Womack will be signing copies of “Maximum Volume” Friday at the Eatontown Barnes & Noble from 4-7 p.m. and Saturday at the Lakewood BlueClaws game (starting at 5 p.m.). “Maximum Volume” also is available via … H E R E .


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Asked by “Fresh Air” host Terry Gross why it is that John Lennon has been said not to have cared for the sound of his own voice, Giles Martin, son of legendary Beatles producer George Martin, responded to the public-radio interviewer that the issue ran deeper than that:
‘Well, I don’t think it was just his voice. He didn’t like, you know, my father always told me that the sounds that John had in his head were never the sounds that got on record.That’s the thing is, you know – and to demand them to make changes. You know, he was just a natural, beautiful singer.

Giles Martin oversaw, including production and remixing, a 50th-anniversary four-disc “Sgt. Pepper’s Lonely Hearts Club Band” box set, released last month.
About the original “Strawberry Fields” Giles said: “Of course, they had to slow it down. And that gives you a more sort of a demonic edge, you know, your slowed down voice. And so what you hear is John slowed down. In fact, on this album, there’s very few occurrences of a natural voice.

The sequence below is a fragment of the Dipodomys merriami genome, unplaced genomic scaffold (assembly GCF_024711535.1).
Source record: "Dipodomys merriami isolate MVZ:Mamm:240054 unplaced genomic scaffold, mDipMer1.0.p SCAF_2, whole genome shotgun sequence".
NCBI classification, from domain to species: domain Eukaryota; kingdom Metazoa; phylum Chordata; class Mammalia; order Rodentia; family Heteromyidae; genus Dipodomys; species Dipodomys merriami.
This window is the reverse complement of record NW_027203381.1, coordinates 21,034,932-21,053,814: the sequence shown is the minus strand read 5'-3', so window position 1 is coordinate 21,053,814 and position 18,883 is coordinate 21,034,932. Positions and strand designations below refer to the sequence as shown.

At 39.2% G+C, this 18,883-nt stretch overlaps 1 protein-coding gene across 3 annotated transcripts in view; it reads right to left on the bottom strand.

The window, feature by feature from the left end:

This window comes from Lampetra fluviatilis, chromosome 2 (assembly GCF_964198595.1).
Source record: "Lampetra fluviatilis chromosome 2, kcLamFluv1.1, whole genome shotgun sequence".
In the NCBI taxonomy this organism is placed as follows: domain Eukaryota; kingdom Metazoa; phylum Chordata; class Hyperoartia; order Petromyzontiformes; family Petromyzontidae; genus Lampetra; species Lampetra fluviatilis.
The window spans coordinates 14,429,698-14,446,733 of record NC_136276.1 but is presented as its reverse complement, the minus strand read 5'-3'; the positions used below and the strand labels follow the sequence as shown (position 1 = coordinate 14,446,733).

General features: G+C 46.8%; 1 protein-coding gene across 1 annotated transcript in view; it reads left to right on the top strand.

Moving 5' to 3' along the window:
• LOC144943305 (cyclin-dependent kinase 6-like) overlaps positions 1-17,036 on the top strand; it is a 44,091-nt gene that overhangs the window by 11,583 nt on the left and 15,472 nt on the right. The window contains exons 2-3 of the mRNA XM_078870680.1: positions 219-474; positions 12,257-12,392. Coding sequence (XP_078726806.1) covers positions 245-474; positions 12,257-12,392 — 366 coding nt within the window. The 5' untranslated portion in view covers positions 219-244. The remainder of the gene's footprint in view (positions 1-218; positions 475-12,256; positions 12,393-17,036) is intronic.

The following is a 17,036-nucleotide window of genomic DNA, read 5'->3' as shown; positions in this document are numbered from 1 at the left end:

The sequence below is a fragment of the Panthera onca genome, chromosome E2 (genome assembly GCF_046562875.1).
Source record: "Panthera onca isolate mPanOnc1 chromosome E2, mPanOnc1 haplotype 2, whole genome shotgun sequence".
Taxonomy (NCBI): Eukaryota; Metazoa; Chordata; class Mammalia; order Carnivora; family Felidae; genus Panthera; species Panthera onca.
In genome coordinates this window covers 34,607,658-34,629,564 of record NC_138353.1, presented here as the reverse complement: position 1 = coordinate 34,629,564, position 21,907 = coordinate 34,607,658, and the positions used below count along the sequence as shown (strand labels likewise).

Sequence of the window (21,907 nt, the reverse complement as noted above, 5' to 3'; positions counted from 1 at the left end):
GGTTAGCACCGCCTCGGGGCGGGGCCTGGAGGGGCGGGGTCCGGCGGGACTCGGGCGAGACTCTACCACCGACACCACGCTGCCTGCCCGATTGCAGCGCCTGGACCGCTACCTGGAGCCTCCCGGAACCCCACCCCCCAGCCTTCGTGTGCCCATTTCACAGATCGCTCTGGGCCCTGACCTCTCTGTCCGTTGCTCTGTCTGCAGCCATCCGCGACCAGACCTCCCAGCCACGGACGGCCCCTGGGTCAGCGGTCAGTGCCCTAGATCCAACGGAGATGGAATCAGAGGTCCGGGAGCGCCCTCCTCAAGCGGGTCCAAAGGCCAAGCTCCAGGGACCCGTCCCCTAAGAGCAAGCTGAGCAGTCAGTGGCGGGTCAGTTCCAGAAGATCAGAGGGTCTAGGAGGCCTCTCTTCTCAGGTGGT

They played around with tempos, you know, on “When I’m Sixty-Four,” Paul’s voice is sped up, you know, and same with “Lovely Rita,” you know, they – “Penny Lane” his voice is sped up. And on “Strawberry Fields,” John’s is slowed down.

It’s – they’re all over the shop just trying to change things. But you’re right, on the demo or on the first take of “Strawberry Fields,” you hear the song for what it is which is an incredibly complex but beautiful personal sort of diary to his time in Liverpool.
Giles has worked on several other recent Beatles projects, including the Beatles soundscape for the Cirque du Soleil production “Love,” the audio restoration of Beatles concerts for Ron Howard’s documentary “Eight Days A Week,” and the Beatles “Rock Band” video game. Giles was the executive producer of Paul McCartney’s 2013 album “New.”